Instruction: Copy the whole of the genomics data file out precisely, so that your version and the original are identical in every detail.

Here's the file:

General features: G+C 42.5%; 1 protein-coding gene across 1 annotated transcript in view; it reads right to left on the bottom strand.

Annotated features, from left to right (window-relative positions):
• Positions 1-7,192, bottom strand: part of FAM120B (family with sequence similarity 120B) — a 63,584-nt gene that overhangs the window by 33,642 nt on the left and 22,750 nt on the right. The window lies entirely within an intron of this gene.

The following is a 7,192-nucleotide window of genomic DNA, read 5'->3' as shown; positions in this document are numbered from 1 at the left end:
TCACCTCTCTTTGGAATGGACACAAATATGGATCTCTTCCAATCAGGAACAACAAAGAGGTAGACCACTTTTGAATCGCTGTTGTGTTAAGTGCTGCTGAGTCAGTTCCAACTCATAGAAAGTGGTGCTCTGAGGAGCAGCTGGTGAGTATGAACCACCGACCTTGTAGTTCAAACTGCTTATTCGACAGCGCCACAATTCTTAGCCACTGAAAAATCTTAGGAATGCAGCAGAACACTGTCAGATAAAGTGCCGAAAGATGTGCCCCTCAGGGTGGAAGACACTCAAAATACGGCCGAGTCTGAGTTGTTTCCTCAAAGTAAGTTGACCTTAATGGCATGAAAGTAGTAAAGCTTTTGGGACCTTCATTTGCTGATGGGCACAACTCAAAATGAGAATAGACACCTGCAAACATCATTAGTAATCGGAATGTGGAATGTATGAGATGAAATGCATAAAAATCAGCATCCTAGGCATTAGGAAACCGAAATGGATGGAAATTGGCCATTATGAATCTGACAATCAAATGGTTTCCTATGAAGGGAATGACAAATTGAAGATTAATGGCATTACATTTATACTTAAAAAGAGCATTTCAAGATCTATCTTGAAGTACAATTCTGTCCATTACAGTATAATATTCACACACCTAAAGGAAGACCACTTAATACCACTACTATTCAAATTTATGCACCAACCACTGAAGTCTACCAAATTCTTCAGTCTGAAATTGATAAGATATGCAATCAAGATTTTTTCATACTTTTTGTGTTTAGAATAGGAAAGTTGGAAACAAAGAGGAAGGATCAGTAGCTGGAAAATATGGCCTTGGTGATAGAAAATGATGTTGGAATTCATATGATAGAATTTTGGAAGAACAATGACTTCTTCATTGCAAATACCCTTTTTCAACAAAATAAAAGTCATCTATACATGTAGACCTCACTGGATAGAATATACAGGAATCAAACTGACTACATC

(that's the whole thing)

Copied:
General features: G+C 42.5%; 1 protein-coding gene across 1 annotated transcript in view; it reads right to left on the bottom strand.

Annotated features, from left to right (window-relative positions):
• Positions 1-7,192, bottom strand: part of FAM120B (family with sequence similarity 120B) — a 63,584-nt gene that overhangs the window by 33,642 nt on the left and 22,750 nt on the right. The window lies entirely within an intron of this gene.

The following is a 7,192-nucleotide window of genomic DNA, read 5'->3' as shown; positions in this document are numbered from 1 at the left end:
TCACCTCTCTTTGGAATGGACACAAATATGGATCTCTTCCAATCAGGAACAACAAAGAGGTAGACCACTTTTGAATCGCTGTTGTGTTAAGTGCTGCTGAGTCAGTTCCAACTCATAGAAAGTGGTGCTCTGAGGAGCAGCTGGTGAGTATGAACCACCGACCTTGTAGTTCAAACTGCTTATTCGACAGCGCCACAATTCTTAGCCACTGAAAAATCTTAGGAATGCAGCAGAACACTGTCAGATAAAGTGCCGAAAGATGTGCCCCTCAGGGTGGAAGACACTCAAAATACGGCCGAGTCTGAGTTGTTTCCTCAAAGTAAGTTGACCTTAATGGCATGAAAGTAGTAAAGCTTTTGGGACCTTCATTTGCTGATGGGCACAACTCAAAATGAGAATAGACACCTGCAAACATCATTAGTAATCGGAATGTGGAATGTATGAGATGAAATGCATAAAAATCAGCATCCTAGGCATTAGGAAACCGAAATGGATGGAAATTGGCCATTATGAATCTGACAATCAAATGGTTTCCTATGAAGGGAATGACAAATTGAAGATTAATGGCATTACATTTATACTTAAAAAGAGCATTTCAAGATCTATCTTGAAGTACAATTCTGTCCATTACAGTATAATATTCACACACCTAAAGGAAGACCACTTAATACCACTACTATTCAAATTTATGCACCAACCACTGAAGTCTACCAAATTCTTCAGTCTGAAATTGATAAGATATGCAATCAAGATTTTTTCATACTTTTTGTGTTTAGAATAGGAAAGTTGGAAACAAAGAGGAAGGATCAGTAGCTGGAAAATATGGCCTTGGTGATAGAAAATGATGTTGGAATTCATATGATAGAATTTTGGAAGAACAATGACTTCTTCATTGCAAATACCCTTTTTCAACAAAATAAAAGTCATCTATACATGTAGACCTCACTGGATAGAATATACAGGAATCAAACTGACTACATC